Rethinking Literacy in Culturally Diverse Classrooms

Rethinking Literacy in Culturally Diverse Classrooms

Jennifer Rennie (Monash University, Australia)
DOI: 10.4018/978-1-60566-673-0.ch006
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Literate demands on our youth today have become increasingly more complex due to a technological revolution, increased local diversity and a stronger connectedness with our global neighbours (New London Group, 1996). Contemporary classrooms are characterised by a diverse range of learners that come from different places, with different life world experiences and preferred ways of learning and knowing. Texts are no longer confined to print and comprehending texts involves understanding how different modes such as the audio, visual and spatial integrate to make meaning. Despite this, schools continue to measure and describe student’s literacy in relation to their ability to encode and decode print. The recent Program for International Student Assessment results (OECD, 2006) show that Australia has dropped from 5th ranking to 6th in the world in terms of reading literacy. More disturbing is the fact that this assessment showed a continuing widening gap in academic achievement between Australia’s Indigenous and non Indigenous students with very little improvement since 2000. Similarly in the United States recent literacy results show that despite some gains in the achievements of minority groups, there has been little narrowing in the gap between white students and minority students (Lee, Grigg et al., 2007). This chapter adopts a socio-cultural view of literacy and calls for a rethinking of what might count as literacy in school. It reports on a study which documented the literacy practices valued in the home community, community school and urban high school of seven Aboriginal students as they moved from Year 7 in their community school to Year 8 in their new urban high school (Rennie, Wallace et al. 2004). It discusses theoretical ideas related to a multiliteracies framework (Cope & Kalantzis, 2000), literacy as an act of translation (Somerville, 2006) and Aboriginal world views and knowledge (Martin, 2008) as a means to explore ways we might rethink the teaching of literacy in diverse and culturally rich classrooms.
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A Socio-Cultural View

Depending on how one defines literacy some might argue that both boys are ‘doing’ literacy and that literacy is an integral part of their afternoon activities. They might also say that literacy helps to shape these activities and that each activity requires a different set of literacies. Further they might argue that these literacies are better understood through the relationships between the boys and their mates and the individual communities in which they live. This thinking is characteristic of those who espouse socio-cultural views of literacy, literacy teaching and learning where literacy is not simply understood as a discrete set of skills but rather as variable forms of social practice, see for example, “New Literacy studies” (Barton & Hamilton, 1998), “social literacies” (Gee, 1996; Street, 1993), or “situated literacies” (Barton, Hamilton et al., 2000).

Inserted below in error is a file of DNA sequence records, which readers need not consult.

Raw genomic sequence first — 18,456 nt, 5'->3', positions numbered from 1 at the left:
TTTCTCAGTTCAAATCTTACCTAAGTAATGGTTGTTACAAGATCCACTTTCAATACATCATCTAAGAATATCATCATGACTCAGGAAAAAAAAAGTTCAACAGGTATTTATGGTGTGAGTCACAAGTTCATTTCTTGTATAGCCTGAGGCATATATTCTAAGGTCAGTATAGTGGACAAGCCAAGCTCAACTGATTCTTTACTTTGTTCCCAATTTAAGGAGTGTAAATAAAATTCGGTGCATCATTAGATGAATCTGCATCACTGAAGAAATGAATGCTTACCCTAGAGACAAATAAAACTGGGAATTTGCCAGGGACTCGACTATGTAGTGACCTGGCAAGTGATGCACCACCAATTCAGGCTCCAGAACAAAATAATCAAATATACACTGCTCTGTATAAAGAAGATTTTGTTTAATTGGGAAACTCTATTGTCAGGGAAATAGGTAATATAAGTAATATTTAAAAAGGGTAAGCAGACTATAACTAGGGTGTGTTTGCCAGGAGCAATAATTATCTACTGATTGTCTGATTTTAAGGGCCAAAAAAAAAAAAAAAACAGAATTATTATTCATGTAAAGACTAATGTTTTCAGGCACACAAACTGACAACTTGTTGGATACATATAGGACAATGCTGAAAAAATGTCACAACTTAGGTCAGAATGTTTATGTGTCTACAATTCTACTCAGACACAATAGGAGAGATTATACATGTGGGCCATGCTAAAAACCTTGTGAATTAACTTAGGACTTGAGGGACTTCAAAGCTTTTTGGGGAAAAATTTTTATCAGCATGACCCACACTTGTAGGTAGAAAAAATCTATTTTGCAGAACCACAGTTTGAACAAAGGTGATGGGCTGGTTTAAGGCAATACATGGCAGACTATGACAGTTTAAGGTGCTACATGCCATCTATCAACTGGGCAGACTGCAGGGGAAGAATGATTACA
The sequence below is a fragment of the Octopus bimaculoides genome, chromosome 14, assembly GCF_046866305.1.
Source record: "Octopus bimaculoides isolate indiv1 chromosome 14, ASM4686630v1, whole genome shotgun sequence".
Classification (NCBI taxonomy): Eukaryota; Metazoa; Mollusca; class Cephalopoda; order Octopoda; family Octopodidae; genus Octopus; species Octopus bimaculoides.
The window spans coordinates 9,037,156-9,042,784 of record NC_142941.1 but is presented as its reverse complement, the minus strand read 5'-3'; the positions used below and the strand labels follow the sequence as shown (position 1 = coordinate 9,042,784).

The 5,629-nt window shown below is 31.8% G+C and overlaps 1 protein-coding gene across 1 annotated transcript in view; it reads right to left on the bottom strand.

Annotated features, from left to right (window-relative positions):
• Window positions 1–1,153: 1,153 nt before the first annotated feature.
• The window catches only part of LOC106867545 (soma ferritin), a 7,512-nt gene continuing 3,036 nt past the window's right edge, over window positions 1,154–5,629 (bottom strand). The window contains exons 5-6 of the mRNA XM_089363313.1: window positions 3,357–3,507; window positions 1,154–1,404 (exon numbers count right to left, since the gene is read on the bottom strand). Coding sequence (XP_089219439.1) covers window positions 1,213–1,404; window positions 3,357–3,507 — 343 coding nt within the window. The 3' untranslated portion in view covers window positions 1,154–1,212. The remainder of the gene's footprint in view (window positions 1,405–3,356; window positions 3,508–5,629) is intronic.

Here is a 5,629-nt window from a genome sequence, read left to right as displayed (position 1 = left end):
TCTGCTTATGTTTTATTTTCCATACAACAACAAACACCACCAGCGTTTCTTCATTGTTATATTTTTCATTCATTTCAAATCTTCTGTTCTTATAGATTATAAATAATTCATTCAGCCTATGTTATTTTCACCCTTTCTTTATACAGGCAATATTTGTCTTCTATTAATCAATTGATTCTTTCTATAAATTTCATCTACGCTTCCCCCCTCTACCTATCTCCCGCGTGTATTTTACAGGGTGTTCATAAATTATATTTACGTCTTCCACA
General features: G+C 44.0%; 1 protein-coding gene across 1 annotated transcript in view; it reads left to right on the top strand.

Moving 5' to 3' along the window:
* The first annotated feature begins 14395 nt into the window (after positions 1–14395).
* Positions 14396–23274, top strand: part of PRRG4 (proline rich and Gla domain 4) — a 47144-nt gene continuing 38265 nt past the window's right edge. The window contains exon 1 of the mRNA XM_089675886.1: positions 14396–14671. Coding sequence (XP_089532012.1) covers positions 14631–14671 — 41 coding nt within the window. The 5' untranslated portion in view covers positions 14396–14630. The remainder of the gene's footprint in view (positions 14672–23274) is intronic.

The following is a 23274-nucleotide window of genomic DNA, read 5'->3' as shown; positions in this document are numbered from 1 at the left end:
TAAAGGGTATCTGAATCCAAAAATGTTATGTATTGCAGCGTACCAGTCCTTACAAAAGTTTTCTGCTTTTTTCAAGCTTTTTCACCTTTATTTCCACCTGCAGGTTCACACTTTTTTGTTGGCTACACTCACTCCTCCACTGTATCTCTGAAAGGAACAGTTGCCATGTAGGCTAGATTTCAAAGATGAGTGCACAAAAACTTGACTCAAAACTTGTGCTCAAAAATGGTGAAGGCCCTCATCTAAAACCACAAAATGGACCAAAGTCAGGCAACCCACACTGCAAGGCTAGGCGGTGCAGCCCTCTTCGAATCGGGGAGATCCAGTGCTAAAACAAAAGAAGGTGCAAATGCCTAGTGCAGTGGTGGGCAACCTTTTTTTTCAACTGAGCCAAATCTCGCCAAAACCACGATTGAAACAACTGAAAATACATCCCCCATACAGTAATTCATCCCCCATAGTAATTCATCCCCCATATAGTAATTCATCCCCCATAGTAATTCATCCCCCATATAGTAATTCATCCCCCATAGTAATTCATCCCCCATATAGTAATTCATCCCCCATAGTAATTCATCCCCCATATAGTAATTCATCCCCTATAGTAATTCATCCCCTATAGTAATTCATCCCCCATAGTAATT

Many scholars from different fields have contributed to knowledge about literacy including psychologists, sociologists, linguists, educationalists and policy makers and the way in which it is defined largely depends on their beliefs about how it is learned, how and whether it can be measured, what it does and what it is. Although Kelly and Arnie went to different primary schools they both went to the same high school. This was due to the fact that Arnie’s community did not have access to secondary education. Despite the similarities in their afternoon activities during primary school they had very different experiences at high school. Kelly is a day student and Arnie stays at the school as a boarder. Both boys are not that fond of school and would rather be home doing other things. Kelly does well in his English classes and although he enjoys reading does not care much for what he is required to read and write in school. Arnie on the other hand was placed in an Intensive English class and he does not enjoy reading and writing probably because he struggles with the task.

It is not the purpose of this chapter to present, critique or debate different perspectives on what literacy is or how it should be taught. These debates have been well documented elsewhere (see for example Chall, 1967; Christie, Devlin et al., 1991; Flippo, 1999; Louden, Rohl et al., 2005; DEST, 2005). However, it is important to understand that one’s beliefs about what literacy ‘is’ or ‘does’ directly influences the ways in which it is taught in schools. It is also important to acknowledge that a student’s personal experience with and understanding of literacy can affect the ways in which they engage with literacy in school. Recent research that has investigated the literacy practices of homes, schools and communities have found marked differences in the literacy practices and values of schools and their families in the ways they used and defined literacy (Cairney & Ruge, 1997; Fleer & Williams-Kennedy, 2001; Heath, 1986; 1998; Hill, Comber et al., 1998; Hill, Comber et al., 2002; Rennie, Wallace et al., 2004; White-Kaulaity, 2007). Furthermore, school literacy practices served to empower some whilst they disempowered others and the students who were most likely to succeed in school came from home backgrounds where 'family literacy practices' most closely resembled those of school (Cairney & Ruge, 1997; Barton & Hamilton, 1998; Fleer & Williams-Kennedy, 2001; Heath, 1986; Hill, Comber et al., 1998; Hill, Comber et al., 2002).

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